I have not watched a single T.V show in 3 years (I don't own a TV) and I find that I haven't missed anything. Someone tested me the other day and mentioned a famous T.V. person's name and I said, "Who?" They were amazed and said, "Yep, you don't watch T.V." I'm waiting for the day when some famous TV personality sits next to me and I ignore them innocently.

    Also, global warming is a strong possibility and it should not be ignored.  Are there too many people in the world or is it that there are too many people in the world who are clueless and don't care about the environment.

  • SMP Legend 1,297 posts since
    Sep 29, 2007
    Currently Being Moderated
    23. Mar 23, 2007 7:34 AM (in response to Tamalina)
    Re: If you were an activist

    Education is a sore point with me. Granted parents need to have an active role in development. We get too busy or some other nonsense. We look at our shcool's agenda for our kids and use that as a guide. I'm very guilty of that. now, two kids are out of high school, DD1 & DD2. DD1 has finished a two year training course and has a job in her field. DD#2  graduated in the top 10 of her class and is doing well in GVSU. DD#3 is graduating this spring. DS has 2 years left. No where down the line has any one taught these kids how to balance their checking accounts. Pay their bills each month. Reconcile anything. Their math ain't got no numbers in it any more and applied basics is over their heads. I've made a habbit of getting the bills out in front of them and doing my home work. Many graduates have no idea what a budget is. Our fault people. Where do the kids learn personal accountability? Responsibility? Morality? Respect? Teens are rebelious. Sweet. Shake up the satus quo a bit. When they're clueless too, we're in trouble folks.
    Now when looking at the school's student agenda, I try to find what's missing and fill in the blanks. Today, I look at what kind of man I'd like DS to become and work at modeling that behavior.

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    Today is the day, SteveP

    My User Profile[/URL" target="_blank">

  • pmcneb Community Moderator 582 posts since
    Jan 10, 2006
    Currently Being Moderated
    24. Mar 23, 2007 7:35 AM (in response to Tamalina)
    Re: If you were an activist

    Why would anyone step foot in the clubhouse? Those folks are brutal and very often rude over there. If the B&B formu were similar to them,I owuld be out of here in a flash.

    That said, my concern is obesity and the ensuing health issues which end up costing all of us more money.. It ties quite nicely to lack of exercise and that then ties to running.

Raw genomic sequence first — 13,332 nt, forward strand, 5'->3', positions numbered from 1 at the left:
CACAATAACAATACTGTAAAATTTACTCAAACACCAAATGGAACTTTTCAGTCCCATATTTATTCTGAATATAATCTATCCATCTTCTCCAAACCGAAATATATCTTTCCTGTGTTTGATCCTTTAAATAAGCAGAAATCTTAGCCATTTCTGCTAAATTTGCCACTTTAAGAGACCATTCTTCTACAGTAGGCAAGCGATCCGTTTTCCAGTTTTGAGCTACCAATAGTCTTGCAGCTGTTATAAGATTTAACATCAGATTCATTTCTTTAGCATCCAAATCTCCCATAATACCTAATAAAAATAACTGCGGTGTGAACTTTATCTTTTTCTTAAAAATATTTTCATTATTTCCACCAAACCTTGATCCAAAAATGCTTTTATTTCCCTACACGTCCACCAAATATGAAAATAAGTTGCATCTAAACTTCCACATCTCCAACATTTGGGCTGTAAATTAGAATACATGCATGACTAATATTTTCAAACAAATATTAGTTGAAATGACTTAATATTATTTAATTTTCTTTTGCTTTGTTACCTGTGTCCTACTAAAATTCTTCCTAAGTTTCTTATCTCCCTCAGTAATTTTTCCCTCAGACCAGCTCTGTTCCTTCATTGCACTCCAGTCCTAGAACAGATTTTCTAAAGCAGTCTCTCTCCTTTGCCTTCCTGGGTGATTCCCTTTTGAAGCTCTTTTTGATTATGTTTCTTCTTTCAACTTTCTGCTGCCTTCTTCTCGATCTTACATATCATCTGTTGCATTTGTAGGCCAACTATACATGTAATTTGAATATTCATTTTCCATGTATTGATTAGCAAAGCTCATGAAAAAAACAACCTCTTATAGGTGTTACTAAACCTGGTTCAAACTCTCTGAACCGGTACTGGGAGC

• Karl Rysted Legend 512 posts since
    Dec 14, 2007
    Currently Being Moderated
    25. Mar 23, 2007 8:43 AM (in response to Tamalina)
    Re: If you were an activist

    You say "if" like it's a hypothetical.  Some people would say I've been an activist since I was 18.  I could write a book on this topic, and in fact I probably will about my yellow ribbon project, if and when it's completed.

  • roy c Legend 452 posts since
    Dec 14, 2007
    Currently Being Moderated
    26. Mar 23, 2007 9:02 AM (in response to Tamalina)
    Re: If you were an activist

    Great thread.
    I would like to see 'Hydrogenated Fats' made illegal.
    I would like to see the USA get a National Health Service
    I would like the opportunity to vote for Hilary. ( I suppose I was doing well till then)    !http://www.coolrunning.com/forums/biggrin.gif|src=http://www.coolrunning.com/forums/biggrin.gif|border=0!
    Roy

  • Tramps031 Legend 735 posts since
    Oct 31, 2006
    Currently Being Moderated
    27. Dec 22, 2007 8:08 PM (in response to Tamalina)
    Re: If you were an activist

    Some varied thoughts on an interesting topic.  Thanks for starting it Tammy.  Please forgive the ridiculous length; it’s something I’ve thought a lot about.

    1. As others have noted, it’s interesting how the idea that non-running topics shouldn’t be allowed only comes up with politics, never with gardening, pets, or other off-topic subjects. I think as a separate thread that people can choose to read or not, it’s fine.

    2. I once had a graduate assistant who was from Sweden. She had only been in the US for a semester when she was assigned to one of my classes. Just before the semester started, I took her out for coffee to get acquainted and asked about her initial impressions of life in America, etc. After pausing a moment, she said something like, “I was very surprised that, in the US, people talk about religion and say they’re ‘praying’ for things all the time, but they treat politics as a private personal matter that shouldn’t be discussed. In Sweden, religion is a private personal matter that is not discussed and politics is what you talk about with everyone you meet.” That may be oversimplifying, but it is consistent with much research about some of the distinctive features of American culture.